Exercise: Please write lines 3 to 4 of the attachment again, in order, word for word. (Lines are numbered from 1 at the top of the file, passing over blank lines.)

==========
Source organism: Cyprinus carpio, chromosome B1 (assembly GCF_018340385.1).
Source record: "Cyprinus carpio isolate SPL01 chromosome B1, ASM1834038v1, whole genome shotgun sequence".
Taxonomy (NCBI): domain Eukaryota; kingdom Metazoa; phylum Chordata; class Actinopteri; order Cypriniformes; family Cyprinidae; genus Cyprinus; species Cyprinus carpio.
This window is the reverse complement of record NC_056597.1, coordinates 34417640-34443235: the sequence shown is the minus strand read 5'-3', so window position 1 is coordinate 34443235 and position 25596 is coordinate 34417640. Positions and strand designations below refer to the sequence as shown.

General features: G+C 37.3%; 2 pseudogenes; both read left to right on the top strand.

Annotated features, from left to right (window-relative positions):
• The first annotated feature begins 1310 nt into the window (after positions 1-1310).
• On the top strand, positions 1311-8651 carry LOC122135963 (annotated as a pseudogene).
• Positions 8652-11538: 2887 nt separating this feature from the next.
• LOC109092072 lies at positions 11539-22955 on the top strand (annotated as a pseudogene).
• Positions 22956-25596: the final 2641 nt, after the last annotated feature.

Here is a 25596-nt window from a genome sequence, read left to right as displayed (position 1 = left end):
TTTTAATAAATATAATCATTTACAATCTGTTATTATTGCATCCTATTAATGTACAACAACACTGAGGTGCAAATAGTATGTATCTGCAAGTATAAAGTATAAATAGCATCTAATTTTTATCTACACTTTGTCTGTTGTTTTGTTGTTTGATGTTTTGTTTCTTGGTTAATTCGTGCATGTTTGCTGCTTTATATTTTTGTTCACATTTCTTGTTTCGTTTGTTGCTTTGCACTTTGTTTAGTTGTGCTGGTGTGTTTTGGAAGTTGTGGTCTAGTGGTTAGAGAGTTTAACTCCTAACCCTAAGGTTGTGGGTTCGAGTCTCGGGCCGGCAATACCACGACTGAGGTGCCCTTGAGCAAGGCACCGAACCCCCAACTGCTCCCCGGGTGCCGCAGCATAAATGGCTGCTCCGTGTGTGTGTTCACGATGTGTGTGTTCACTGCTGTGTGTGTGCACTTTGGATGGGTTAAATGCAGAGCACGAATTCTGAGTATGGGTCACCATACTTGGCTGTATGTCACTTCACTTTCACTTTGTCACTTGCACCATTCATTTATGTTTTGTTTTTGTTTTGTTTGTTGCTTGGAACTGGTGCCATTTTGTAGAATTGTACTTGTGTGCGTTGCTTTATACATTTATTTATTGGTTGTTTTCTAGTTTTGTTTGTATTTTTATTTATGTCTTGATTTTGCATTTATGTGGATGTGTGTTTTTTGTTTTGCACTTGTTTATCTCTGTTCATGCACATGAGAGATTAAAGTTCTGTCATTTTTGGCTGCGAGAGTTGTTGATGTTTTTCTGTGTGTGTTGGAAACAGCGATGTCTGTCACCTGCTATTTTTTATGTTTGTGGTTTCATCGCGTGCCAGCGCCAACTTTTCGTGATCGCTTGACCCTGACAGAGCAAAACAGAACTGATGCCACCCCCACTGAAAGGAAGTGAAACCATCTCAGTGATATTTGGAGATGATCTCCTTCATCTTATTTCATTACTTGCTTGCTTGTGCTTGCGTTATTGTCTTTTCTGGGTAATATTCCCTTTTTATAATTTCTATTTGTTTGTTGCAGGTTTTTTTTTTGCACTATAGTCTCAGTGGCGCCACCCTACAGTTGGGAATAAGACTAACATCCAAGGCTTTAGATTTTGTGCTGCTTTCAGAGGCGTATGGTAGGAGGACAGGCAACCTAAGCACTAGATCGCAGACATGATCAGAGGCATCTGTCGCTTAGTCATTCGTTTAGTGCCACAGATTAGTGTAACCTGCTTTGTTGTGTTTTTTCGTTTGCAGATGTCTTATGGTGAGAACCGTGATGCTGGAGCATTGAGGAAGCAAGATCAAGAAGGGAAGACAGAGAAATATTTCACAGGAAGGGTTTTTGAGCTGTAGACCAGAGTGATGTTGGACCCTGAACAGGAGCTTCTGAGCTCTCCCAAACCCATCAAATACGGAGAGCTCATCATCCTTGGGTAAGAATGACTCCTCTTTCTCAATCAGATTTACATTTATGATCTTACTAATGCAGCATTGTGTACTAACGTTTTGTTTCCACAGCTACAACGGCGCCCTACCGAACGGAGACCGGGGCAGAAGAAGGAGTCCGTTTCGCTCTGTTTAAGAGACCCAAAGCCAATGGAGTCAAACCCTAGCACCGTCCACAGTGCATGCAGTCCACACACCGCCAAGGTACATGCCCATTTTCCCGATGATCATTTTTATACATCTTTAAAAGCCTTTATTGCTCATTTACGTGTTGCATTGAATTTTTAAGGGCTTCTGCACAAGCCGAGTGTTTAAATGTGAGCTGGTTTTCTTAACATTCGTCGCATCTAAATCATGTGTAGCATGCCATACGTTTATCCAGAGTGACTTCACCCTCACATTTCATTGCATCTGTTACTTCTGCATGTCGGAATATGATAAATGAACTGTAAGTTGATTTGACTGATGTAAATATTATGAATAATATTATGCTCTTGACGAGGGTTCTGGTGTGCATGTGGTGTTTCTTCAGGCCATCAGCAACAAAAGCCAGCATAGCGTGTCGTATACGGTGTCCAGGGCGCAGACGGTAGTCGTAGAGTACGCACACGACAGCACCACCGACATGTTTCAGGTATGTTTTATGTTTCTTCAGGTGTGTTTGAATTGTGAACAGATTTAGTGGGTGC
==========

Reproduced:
Taxonomy (NCBI): domain Eukaryota; kingdom Metazoa; phylum Chordata; class Actinopteri; order Cypriniformes; family Cyprinidae; genus Cyprinus; species Cyprinus carpio.
This window is the reverse complement of record NC_056597.1, coordinates 34417640-34443235: the sequence shown is the minus strand read 5'-3', so window position 1 is coordinate 34443235 and position 25596 is coordinate 34417640. Positions and strand designations below refer to the sequence as shown.